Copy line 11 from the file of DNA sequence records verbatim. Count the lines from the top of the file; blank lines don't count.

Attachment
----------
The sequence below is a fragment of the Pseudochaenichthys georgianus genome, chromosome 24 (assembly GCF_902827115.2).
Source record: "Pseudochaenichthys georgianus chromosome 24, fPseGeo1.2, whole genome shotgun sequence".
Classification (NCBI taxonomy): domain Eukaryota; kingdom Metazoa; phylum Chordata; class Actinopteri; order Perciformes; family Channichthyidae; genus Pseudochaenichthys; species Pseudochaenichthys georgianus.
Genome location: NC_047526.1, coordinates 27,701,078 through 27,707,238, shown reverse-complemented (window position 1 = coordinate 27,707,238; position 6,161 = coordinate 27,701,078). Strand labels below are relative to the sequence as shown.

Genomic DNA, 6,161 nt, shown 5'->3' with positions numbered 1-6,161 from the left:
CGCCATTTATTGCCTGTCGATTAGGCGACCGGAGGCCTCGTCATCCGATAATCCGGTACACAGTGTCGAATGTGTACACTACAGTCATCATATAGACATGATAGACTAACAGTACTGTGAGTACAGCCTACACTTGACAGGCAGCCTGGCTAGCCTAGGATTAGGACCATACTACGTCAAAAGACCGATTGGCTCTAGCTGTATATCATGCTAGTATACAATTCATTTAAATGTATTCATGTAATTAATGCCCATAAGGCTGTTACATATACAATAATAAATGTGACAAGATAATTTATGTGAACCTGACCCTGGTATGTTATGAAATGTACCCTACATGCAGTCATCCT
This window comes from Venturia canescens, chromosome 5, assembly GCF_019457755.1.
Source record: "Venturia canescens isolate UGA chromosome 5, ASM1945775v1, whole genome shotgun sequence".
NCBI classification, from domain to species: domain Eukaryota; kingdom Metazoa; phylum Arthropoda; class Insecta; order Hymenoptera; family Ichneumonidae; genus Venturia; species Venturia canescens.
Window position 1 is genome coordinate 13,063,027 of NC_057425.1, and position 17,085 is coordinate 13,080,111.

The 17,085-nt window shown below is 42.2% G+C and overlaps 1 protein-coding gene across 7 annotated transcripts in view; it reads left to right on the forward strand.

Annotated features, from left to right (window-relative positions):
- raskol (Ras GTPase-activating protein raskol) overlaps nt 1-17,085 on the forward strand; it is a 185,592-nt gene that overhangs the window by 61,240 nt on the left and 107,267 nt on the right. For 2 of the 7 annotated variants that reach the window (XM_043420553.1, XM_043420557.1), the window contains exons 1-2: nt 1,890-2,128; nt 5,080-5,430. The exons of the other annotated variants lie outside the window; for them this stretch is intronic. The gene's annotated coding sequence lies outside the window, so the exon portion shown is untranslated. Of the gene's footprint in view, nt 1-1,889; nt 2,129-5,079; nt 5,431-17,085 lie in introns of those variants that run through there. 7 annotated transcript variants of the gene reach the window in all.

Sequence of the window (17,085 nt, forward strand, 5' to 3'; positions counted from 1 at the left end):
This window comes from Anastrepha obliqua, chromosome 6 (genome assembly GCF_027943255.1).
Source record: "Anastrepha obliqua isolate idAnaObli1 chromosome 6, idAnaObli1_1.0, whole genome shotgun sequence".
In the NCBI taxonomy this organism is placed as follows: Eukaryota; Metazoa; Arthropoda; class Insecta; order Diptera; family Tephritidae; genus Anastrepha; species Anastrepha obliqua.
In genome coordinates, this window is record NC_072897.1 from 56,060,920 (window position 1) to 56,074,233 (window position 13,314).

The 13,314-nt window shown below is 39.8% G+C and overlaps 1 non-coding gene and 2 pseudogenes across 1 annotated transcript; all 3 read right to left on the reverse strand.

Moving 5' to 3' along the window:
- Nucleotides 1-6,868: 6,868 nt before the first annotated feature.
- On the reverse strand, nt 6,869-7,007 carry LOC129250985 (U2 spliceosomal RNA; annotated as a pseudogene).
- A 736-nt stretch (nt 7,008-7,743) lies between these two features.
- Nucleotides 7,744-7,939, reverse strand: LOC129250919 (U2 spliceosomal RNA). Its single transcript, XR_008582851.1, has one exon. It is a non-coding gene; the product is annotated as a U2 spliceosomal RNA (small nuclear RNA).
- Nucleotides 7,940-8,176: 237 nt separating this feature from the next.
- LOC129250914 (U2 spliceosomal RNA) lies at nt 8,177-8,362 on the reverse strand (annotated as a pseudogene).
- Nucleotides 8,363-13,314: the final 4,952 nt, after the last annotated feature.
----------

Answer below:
The 17,085-nt window shown below is 42.2% G+C and overlaps 1 protein-coding gene across 7 annotated transcripts in view; it reads left to right on the forward strand.